An enkephalin (occasionally spelt encephalin) is a pentapeptide involved in regulating nociception in the body. The enkephalins are termed endogenous ligands, as they are internally derived and bind to the body's opioid receptors. Discovered in 1975, two forms of enkephalin were discovered, one containing leucine ("leu"), and the other containing methionine ("met"). Both are products of the proenkephalin gene.Met-enkephalin is Tyr-Gly-Gly-Phe-Met.
Leu-enkephalin has Tyr-Gly-Gly-Phe-Leu.
There are three well-characterized families of opioid peptides produced by the body: enkephalins, endorphins, and dynorphins. The met-enkephalin peptide sequence is coded for by the enkephalin gene; the leu-enkephalin peptide sequence is coded for by both the enkephalin gene and the dynorphin gene. The proopiomelanocortin gene (POMC) also contains the met-enkephalin sequence on the N-terminus of beta-endorphin, but the endorphin peptide is not processed into enkephalin.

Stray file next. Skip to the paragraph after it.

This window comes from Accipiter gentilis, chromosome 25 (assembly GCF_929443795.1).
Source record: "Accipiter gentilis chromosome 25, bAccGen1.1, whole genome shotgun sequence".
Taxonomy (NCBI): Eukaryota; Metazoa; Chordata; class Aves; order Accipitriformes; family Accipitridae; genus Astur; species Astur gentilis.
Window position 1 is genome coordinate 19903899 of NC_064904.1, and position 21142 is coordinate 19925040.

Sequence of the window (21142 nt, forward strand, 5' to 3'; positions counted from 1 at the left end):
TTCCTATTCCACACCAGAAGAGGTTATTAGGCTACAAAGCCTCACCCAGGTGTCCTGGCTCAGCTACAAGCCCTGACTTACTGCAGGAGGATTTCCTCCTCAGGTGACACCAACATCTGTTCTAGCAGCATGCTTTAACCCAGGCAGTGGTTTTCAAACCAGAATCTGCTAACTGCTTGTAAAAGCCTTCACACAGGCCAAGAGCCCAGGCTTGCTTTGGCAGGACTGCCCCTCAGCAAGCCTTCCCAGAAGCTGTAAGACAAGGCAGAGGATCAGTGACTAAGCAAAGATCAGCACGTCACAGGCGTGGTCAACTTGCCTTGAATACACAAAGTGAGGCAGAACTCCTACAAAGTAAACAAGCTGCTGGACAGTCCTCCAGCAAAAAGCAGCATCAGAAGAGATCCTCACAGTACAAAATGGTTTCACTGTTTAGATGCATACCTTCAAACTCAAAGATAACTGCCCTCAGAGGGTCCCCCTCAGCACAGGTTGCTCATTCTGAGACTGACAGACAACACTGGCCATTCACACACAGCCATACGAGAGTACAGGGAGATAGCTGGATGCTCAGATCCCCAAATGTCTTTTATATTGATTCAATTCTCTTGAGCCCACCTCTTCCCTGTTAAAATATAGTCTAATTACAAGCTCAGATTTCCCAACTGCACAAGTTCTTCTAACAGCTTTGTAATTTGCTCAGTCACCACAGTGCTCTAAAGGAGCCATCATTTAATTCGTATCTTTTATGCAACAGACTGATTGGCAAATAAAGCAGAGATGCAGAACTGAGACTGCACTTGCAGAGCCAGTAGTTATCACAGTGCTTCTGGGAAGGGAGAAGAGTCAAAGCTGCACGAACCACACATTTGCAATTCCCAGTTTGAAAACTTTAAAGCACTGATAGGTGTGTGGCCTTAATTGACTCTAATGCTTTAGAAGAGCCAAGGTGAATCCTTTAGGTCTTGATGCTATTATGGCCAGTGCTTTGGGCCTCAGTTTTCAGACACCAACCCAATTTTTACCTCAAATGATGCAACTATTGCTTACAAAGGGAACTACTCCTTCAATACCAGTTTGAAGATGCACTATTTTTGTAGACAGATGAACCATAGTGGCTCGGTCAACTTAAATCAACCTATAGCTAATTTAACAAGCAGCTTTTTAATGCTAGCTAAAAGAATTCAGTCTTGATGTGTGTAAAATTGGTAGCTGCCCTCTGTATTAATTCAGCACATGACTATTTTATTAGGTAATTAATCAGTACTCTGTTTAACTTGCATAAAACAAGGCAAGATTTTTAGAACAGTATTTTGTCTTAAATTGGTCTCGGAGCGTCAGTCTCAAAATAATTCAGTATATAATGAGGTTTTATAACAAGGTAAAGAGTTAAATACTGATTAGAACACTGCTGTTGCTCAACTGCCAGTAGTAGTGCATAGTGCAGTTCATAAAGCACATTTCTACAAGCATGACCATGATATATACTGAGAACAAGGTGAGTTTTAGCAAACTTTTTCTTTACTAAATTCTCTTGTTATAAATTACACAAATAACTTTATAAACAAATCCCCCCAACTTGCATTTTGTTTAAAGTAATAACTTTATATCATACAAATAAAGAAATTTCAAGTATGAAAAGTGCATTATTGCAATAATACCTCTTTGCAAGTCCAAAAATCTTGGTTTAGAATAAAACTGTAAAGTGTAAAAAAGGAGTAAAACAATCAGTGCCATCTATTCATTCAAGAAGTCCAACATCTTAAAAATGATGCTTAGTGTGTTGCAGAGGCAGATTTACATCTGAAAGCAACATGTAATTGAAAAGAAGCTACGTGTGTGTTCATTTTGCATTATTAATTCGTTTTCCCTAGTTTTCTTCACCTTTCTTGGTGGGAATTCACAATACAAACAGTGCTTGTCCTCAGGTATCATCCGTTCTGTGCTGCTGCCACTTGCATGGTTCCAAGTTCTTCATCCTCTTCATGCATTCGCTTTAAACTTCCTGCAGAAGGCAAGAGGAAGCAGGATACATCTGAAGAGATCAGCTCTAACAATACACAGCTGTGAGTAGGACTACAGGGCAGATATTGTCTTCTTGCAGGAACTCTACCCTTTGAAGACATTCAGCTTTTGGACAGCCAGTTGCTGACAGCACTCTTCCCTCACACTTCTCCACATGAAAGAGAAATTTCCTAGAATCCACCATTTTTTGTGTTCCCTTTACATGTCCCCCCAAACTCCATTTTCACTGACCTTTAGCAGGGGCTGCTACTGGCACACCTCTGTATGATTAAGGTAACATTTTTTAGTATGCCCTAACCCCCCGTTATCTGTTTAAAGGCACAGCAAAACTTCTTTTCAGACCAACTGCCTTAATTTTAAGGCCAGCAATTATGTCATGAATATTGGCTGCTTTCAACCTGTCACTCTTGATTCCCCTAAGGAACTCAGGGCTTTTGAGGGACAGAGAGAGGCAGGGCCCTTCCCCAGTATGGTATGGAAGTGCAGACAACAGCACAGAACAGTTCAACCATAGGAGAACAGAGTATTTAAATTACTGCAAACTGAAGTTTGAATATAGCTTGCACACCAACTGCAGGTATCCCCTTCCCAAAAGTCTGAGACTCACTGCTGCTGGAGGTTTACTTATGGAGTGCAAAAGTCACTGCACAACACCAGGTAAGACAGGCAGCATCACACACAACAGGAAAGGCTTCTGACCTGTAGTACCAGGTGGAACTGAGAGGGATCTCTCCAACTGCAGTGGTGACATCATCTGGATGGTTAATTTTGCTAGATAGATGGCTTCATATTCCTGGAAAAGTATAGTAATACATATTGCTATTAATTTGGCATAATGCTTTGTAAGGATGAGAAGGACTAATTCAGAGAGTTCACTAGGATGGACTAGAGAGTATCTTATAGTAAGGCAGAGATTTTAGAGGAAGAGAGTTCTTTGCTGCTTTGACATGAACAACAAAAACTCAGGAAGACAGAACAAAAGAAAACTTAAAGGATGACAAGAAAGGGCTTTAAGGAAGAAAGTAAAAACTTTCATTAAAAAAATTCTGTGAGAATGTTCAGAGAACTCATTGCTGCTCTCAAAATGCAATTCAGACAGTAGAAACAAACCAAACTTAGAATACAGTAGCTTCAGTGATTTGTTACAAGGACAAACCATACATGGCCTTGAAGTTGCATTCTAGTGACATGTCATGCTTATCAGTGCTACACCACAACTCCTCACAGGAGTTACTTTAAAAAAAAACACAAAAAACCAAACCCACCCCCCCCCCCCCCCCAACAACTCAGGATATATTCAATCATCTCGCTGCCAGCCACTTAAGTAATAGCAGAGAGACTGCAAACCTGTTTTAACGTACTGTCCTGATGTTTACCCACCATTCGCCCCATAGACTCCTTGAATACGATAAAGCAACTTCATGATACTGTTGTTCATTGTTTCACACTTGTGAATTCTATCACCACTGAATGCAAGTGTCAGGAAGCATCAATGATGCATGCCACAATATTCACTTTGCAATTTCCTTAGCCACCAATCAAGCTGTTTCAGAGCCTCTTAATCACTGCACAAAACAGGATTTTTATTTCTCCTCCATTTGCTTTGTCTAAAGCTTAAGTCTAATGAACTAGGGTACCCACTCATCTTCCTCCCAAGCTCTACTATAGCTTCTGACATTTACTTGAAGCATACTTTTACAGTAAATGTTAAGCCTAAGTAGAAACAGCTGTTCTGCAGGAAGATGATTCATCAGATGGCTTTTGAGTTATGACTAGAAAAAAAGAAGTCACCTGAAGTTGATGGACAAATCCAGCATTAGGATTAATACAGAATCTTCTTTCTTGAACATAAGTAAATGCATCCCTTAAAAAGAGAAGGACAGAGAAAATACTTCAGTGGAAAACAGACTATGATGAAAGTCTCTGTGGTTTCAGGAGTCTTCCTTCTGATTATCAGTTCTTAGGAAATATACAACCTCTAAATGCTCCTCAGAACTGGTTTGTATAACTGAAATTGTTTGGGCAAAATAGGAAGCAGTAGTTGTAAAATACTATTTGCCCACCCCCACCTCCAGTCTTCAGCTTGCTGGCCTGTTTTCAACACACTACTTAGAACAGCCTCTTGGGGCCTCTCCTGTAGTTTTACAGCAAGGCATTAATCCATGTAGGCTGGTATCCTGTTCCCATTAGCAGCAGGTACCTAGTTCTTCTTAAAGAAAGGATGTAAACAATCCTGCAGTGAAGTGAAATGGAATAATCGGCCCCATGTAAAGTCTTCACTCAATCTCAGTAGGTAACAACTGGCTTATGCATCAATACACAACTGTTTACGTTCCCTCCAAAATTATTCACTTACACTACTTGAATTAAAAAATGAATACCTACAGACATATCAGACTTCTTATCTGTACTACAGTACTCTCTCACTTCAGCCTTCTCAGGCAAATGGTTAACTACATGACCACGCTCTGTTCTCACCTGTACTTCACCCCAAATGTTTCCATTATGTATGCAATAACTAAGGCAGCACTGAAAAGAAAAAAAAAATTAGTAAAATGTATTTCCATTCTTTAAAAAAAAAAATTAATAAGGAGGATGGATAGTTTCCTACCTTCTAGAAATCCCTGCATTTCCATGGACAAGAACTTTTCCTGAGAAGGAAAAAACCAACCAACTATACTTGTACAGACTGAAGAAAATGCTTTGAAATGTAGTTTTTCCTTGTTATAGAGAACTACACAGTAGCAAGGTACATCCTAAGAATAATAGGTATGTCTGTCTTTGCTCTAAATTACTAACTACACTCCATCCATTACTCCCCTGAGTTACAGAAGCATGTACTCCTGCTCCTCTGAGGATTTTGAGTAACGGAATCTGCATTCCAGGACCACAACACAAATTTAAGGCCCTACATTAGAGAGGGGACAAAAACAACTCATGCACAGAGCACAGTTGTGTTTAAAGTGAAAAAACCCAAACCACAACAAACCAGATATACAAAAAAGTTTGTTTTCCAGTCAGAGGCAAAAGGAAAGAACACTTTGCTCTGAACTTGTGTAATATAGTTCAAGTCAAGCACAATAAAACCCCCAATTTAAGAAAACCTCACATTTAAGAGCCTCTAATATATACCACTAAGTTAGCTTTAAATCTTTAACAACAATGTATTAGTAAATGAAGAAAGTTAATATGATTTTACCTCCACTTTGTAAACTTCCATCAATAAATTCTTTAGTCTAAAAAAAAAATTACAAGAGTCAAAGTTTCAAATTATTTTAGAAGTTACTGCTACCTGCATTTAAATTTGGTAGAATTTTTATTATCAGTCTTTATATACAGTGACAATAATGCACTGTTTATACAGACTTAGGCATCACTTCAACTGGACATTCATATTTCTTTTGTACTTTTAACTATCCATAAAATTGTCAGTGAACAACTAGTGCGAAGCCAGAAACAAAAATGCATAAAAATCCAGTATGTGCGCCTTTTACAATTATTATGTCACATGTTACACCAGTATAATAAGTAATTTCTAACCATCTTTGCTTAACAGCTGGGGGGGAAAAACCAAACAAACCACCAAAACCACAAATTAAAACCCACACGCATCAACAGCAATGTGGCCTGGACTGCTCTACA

The receptors for enkephalin are the delta opioid receptors and mu opioid receptors. Opioid receptors are a group of G-protein-coupled receptors, with other opioids as ligands as well. The other endogenous opioids are dynorphins (that bind to kappa receptors), endorphins (mu receptors), endomorphins, and nociceptin/orphanin FQ. The opioid receptors are ~40% identical to somatostatin receptors (SSTRs).